Blackwater Wines — simple and complex, even oddball, but never boring

In conversation with winemaker, Francois Haasbroek

Listening to artisanal winemaker Francois Haasbroek talk about his own Blackwater Wines he’s working on makes you realise how intimately involved and invested he is in each of them.

He recently started making a Palomino wine, a rarity among SA winemakers, and describes the first vintage as “a bit of an oddball”.

“The sixth vintage is now being picked from a block of grapes that is now 94 years old,” he adds.

Palomino, a white wine grape that originated in Andalucia, southwestern Spain, is most often used to make sherry and brandy.

Francois discovered the block of Palomino in the Ashton area that had never been used to make wine bottled as a standalone version. The owner of the farm thought Francois might be an oddball himself, but once they met and talked about Francois’ plans, they “decided to give it a bash”, Francois says, producing a wine with a chalky and lime-rich taste, unique in SA.

“Think Chenin Blanc without the fruit,” he explains. “There are only a handful of us winemakers who use it as a single varietal wine.”

Then there’s his Barbera – a red Italian wine grape variety known for its deep colour, full body, medium tannins and high levels of acidity, allowing for the production of long-aging, robust red wines with intense fruit.

“I love the purity of it – it’s a bomb of fresh red currants,” says Francois.

As a red wine lover, you already know the greatest hits, but there’s one red wine you might not know much about — Carignan. And guess what, in his inimitable style, Francois is making it.

“I’m either brave or stupid,” he comments about the Carignan he has been bottling for eight years.

The Blackwater Omerta 2017 (100% Carignan grapes) was harvested from a single vineyard, with predominantly granite soils; fermented for 25 days on the skins and aged in 500-litre old barrels for 16 months.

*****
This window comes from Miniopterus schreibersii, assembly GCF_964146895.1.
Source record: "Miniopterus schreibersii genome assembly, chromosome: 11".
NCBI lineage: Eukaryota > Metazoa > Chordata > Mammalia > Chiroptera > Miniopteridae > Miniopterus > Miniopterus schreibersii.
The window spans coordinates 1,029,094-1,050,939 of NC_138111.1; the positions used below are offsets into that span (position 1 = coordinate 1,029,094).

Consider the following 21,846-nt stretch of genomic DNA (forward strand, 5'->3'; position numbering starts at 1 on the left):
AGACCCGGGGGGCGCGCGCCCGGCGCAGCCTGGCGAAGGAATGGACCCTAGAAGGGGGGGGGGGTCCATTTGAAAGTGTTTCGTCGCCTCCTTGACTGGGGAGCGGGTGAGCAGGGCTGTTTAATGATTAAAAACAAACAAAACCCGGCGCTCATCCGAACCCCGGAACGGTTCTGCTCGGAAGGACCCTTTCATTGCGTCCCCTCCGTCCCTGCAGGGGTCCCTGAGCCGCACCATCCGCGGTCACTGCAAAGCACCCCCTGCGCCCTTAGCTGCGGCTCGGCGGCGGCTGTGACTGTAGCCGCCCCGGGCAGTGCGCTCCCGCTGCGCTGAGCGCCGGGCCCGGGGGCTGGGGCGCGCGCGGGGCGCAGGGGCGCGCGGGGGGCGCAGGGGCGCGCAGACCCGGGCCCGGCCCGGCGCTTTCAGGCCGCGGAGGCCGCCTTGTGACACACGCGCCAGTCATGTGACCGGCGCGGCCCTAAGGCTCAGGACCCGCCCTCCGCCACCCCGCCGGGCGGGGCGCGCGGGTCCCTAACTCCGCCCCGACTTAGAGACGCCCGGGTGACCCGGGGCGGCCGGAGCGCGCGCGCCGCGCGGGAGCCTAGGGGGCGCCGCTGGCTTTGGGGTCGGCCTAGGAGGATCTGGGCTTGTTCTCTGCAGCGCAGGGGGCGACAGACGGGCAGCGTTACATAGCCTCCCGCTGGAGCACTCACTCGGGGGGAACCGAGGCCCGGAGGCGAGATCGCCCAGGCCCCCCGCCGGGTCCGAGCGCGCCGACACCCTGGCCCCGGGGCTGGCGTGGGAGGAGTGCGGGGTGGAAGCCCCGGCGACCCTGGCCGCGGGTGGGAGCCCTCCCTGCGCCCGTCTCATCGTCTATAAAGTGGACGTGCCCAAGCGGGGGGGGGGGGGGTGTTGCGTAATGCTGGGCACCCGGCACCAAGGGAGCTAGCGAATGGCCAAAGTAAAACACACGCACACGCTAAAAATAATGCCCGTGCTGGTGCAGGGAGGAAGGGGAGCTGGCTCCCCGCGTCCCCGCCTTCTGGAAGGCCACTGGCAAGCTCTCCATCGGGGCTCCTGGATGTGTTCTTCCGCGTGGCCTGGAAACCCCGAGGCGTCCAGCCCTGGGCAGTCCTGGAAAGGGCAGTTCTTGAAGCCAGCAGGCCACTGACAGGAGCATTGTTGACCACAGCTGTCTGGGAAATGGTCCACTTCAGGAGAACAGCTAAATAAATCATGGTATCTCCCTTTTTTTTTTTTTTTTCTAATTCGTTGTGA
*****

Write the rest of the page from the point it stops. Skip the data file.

Fortunately, winemakers today are giving Carignan grapes the respect they deserve — particularly those grown on old vines. These older grapes are more delicate and don’t grow so abundantly. Consequently, these old-vine Carignan grapes produce wine with a rich taste and smooth finish.

Francois Haasbroek, admiring his vineyard.

Blackwater Wines’ Cabernet project a first for SA

A new project under the Blackwater label which Francois is very excited about is likely the first of its kind in SA.

“It’s a new take on the 1960s-1970s Cabernet Sauvignon. I’ve been experimenting with it for the past year and now have a Cabernet Franc and Cinsaut which will be bottled in April. And if I say so myself, it’s pretty tidy,” he says.

“This wine will be called ‘Sophie’ after my daughter, born in 2020. Her older brother, Daniel, has a Grenache 2017 vintage named after him in the year he was born,” he adds.

Francois says that it will be interesting to see how the siblings debate which is best once they come of age.

The non-conformist in Francois is clearly evident in the other Blackwater wines – even some of the names are unusual – Blackwater Underdog Chenin Blanc 2019, Blackwater Blanc 2017 – Chaos Theory, Blackwater Highroller Sauvignon Blanc 2019 and Blackwater Cultellus Syrah 2016.

Other Blackwater Wines include Blackwater Noir 2015, Blackwater Terra Lux Pinot Noir 2018 and Blackwater Omerta 2017.

The Underdog Chenin Blanc (100% Chenin Blanc grapes) originates in the Swartland and the grapes were harvested from various vineyards around the Riebeek Kasteel region. Francois says the reason for its name is “because Chenin perpetually plays the underdog role compared to Chardonnay and Sauvignon Blanc, yet outperforms both in terms of interest and value for money”.

The Highroller Sauvignon Blanc (100% Sauvignon Blanc grapes) comes from an 18-year-old block in Darling. “Sauvignon Blanc feels like the kid that has a bit of a chip on his shoulder,” Francois explains.

The Blanc 2017 – Chaos Theory contains skin-fermented Clairette Blanche (Stellenbosch) and Palomino (Roberston) blended with Swartland Chenin Blanc. The blend is aged for 16 months in old French oak with an additional 18 months in bottle pre-release. The ‘chaos theory’, says Francois, has its origins in scientific nomenclature, where chaos theory states that even in apparent randomness and chaotic systems there is an underlying pattern and reason.

The Cultellus Syrah 2016 (100% Syrah grapes), explains Francois, is from “a singularly amazing block of vineyard on Schist-covered outcrop in the Malmesbury area. It was complete hands-off winemaking, four weeks on the skins, drained and pressed to eight-year-old 600 litre barrels, left unmoved for 25 months and then bottled unfiltered and unrefined.”

Asked which Blackwater Wine he is most proud of, Francois retorts: “That’s like asking me who’s my favourite child…. All of them, of course!”

Partners in Wine are pleased to be working with Francois to make the SA wine industry even more appealing to wine drinkers old and new.

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